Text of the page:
Institute for
HSR

The automated shell: design of a burrowing robot

A successful cooperation in the framework of a research project at the University of Zurich.

 

While bachelor students of the HSR gain insight into an interdisciplinary field of research, the Artificial Intelligence Lab at the University of Zurich has benefited from their excellent practical and technical skills.

Clams are commonly known as rather exotic dish or as producers of shimmering pearls. But the muscular body not only delivers edible meat, and the deposition of lime not only pearls. The muscles and the different-shaped calcareous shells allow digging and anchoring in the sediment. The digging into the sediment protects the clam from its natural predators. Some clams bore into rocks, anchor themselves to other objects, lie loosely on the seabed or even swim through the water by flapping their shell halves.

 

There is an affinity between the locomotion of clams and worms: while a part of the body expands and serves as an anchor, another part is pushed or pulled forward. Clams use two anchors: shell and foot. The latter is a tongue-like extension of the soft body that drills into the sediment. It corresponds to the elongated foot used by snails to crawl, which also belong to the group of shell molluscs. Shell and foot alternately anchor themselves in the sediment (by opening or swelling), while the other part of the body is dragged along in the course of movement.

Interdisciplinary Project

At the Artificial Intelligence Laboratory of the University of Zurich the influence of the body shape on the behavior of an organism is generally examined. For this project, the relation between the shape of the shell and the digging behavior of clams was investigated. In contrast to biologists, who would do this by observing real clams, we tried to build the clams ourselves. With this "synthetic approach" in contrary to the "analytical approach", the natural system is not only analyzed, but also synthesized, thus modeled artificially. Although this approach is more complicated, it has the advantage that it faster reveals if the developed theory is correct. In case the replica does not function, one has obviously not yet understood the phenomenon properly.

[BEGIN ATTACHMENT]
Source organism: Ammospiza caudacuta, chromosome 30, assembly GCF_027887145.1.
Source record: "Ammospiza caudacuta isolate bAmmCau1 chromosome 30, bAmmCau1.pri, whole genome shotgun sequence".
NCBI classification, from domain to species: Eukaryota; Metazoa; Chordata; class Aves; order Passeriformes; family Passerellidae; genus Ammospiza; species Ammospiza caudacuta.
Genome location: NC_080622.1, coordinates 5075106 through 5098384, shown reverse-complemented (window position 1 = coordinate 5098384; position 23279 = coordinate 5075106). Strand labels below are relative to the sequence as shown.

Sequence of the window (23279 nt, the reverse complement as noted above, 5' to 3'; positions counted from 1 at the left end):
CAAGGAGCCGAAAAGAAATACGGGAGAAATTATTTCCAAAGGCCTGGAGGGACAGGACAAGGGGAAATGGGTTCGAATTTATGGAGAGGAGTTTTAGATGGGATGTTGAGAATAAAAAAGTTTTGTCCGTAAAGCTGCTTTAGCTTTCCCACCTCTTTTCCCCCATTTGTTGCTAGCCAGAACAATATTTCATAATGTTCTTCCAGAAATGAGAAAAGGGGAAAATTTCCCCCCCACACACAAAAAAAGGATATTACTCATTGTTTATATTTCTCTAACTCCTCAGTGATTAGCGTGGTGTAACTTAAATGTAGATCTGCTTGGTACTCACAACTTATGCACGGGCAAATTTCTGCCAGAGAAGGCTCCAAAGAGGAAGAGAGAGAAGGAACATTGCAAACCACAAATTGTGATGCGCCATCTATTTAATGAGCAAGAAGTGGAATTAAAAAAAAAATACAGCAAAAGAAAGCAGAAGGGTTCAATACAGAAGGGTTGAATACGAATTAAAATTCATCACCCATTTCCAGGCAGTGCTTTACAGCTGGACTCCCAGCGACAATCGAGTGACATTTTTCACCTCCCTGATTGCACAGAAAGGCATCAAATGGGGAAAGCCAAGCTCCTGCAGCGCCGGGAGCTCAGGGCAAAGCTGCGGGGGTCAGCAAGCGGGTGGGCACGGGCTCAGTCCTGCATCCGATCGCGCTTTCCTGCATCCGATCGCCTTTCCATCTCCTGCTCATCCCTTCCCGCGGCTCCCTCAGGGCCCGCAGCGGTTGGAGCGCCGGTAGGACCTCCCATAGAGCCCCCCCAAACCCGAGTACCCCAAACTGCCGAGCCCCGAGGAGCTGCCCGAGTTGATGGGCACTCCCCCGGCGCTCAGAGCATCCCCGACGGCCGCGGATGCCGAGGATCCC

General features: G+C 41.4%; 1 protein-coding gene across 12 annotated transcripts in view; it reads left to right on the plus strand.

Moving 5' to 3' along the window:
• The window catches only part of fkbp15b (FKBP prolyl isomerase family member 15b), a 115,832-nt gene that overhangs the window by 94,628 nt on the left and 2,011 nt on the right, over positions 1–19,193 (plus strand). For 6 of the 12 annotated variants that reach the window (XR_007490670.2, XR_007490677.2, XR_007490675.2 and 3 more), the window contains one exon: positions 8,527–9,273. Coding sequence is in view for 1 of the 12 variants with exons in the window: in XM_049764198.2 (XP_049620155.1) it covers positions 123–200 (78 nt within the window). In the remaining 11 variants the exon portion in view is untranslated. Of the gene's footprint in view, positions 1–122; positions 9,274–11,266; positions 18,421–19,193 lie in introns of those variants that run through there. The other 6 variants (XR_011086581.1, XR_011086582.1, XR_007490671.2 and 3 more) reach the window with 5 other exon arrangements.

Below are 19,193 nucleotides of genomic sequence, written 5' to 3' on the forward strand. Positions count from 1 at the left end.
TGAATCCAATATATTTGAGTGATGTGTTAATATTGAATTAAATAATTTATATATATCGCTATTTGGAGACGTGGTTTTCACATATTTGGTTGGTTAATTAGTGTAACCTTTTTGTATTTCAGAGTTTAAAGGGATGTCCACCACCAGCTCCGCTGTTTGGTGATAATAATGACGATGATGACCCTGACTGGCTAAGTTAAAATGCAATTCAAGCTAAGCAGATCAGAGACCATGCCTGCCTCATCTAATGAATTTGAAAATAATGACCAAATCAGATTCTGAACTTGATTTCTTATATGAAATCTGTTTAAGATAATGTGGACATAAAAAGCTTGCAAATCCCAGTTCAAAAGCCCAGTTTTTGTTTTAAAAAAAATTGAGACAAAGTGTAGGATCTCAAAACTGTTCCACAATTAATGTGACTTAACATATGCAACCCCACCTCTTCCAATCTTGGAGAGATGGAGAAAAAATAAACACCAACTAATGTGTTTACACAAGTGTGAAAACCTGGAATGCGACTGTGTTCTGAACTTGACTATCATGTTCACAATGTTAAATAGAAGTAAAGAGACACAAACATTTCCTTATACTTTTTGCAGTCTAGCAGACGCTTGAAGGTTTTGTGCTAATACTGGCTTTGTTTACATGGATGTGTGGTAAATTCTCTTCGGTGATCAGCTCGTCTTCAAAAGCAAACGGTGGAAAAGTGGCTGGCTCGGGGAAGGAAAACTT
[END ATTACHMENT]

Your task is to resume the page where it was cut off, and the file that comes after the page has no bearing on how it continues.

The Institute for Laboratory Technology has designed and built an experimental system to simulate the digging behavior of clams. This system consists of an aquarium filled with water and sand, a clam-model and an external drive, which transmits the digging motions onto the model. Two linear motors, with attached ropes pull alternately the model into the sand. The model illustrates the shell behavior. The main advantage of a self-built clam is that the used shape is completely controllable. A real clam-shell can serve as a model, or artificial clam forms can be generated using mathematical models. The shapes are then realized by a 3D printer. Experiments, in which only one parameter is changed at a time, allow a systematic study of the influence of the shape on the efficiency of digging. A mechanism for opening and closing of the shell as well as an artificial foot are planned.

 

Another involved discipline is paleontology. For some extinct clam species it is not clear how they lived and on what surface. With our experimental environment, it would be possible to scan and replicate the relevant fossils, in order to subsequently find the optimal movement patterns and sediment for a specific shape. It is also planned to imitate evolution by applying mutation and selection on some clam shells. It will be interesting to see to what optimized shell shapes this experiment leads.

Successful Collaboration

This dissertation at the University of Zurich is funded by the Swiss National Science Foundation (SNSF). The project was supported by the ILT under supervision of Prof. Dr. Agathe Koller, in the course of three previous bachelor theses. The students applied a systematic development methodology and were very motivated to participate in this research project combining artificial intelligence, robotics, biology and paleontology.

 

The collaboration allowed optimally use of the complementary skills of the University of Zurich and the University of Applied Sciences Rapperswil. The cooperation also led to a publication at ICRA 2010, Conference on Robotics and Automation, one of the largest robotics conferences worldwide.

Autor: Daniel Germann; Doktorand, Labor für Künstliche Intelligenz, Universität Zürich

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